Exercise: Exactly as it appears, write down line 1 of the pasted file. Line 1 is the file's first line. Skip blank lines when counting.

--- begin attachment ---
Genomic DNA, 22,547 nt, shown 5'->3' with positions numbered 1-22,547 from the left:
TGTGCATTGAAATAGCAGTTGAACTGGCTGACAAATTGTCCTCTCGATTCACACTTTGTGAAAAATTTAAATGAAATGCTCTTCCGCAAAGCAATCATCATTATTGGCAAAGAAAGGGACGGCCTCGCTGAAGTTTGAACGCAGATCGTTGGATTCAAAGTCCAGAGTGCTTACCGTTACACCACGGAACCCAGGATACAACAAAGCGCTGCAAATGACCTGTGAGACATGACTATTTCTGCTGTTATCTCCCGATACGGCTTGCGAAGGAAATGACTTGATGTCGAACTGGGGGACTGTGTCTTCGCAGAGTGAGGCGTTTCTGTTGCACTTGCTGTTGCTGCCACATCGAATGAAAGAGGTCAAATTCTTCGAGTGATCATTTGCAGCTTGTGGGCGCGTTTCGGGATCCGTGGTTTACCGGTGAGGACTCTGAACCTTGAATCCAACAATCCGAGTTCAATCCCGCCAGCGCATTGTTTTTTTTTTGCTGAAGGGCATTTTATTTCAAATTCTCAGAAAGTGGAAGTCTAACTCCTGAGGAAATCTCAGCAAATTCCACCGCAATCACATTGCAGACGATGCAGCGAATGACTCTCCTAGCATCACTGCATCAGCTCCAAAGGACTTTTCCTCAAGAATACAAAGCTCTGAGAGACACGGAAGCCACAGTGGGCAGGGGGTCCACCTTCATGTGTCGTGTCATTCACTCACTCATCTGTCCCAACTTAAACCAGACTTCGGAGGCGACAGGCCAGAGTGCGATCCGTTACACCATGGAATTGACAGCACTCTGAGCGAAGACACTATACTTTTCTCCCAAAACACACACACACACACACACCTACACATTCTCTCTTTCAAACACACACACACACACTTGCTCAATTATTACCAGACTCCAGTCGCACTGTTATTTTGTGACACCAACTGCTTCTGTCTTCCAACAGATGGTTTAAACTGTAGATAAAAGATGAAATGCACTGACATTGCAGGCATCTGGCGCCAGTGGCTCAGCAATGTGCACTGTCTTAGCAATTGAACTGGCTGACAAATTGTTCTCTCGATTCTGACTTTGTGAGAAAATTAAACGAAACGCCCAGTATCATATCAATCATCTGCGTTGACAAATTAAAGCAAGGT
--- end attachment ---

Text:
Genomic DNA, 22,547 nt, shown 5'->3' with positions numbered 1-22,547 from the left: